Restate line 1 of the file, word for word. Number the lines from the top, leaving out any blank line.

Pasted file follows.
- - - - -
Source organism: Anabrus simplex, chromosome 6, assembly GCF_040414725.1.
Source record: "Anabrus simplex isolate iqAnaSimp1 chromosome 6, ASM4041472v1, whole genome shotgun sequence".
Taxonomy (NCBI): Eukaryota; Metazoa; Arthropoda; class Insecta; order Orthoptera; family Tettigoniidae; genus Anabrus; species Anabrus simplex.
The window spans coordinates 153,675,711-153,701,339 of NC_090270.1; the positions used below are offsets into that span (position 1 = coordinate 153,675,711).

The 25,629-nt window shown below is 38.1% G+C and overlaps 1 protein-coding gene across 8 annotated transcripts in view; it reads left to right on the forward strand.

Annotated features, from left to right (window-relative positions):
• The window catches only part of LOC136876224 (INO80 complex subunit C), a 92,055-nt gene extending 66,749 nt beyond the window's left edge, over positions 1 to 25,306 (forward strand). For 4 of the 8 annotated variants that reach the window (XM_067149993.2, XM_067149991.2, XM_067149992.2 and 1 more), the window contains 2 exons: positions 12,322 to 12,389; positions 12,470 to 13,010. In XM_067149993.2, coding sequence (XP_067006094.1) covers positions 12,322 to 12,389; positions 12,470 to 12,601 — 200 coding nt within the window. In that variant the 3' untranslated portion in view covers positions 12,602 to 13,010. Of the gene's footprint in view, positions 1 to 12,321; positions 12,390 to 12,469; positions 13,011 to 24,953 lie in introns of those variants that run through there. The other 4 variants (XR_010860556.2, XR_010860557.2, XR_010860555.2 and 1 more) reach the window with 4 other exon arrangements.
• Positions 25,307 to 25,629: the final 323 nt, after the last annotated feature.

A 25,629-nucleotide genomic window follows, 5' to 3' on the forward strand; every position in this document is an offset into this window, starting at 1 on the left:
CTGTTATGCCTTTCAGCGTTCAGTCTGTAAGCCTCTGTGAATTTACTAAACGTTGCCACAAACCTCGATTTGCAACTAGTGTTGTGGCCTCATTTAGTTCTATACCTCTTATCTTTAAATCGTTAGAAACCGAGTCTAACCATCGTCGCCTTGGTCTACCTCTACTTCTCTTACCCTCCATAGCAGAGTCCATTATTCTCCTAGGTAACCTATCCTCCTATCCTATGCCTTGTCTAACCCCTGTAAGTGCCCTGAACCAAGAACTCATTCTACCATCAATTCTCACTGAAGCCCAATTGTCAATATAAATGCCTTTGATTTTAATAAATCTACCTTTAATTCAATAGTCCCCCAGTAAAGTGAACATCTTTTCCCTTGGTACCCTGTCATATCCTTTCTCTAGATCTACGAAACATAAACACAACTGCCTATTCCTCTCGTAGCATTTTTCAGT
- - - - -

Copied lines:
Source organism: Anabrus simplex, chromosome 6, assembly GCF_040414725.1.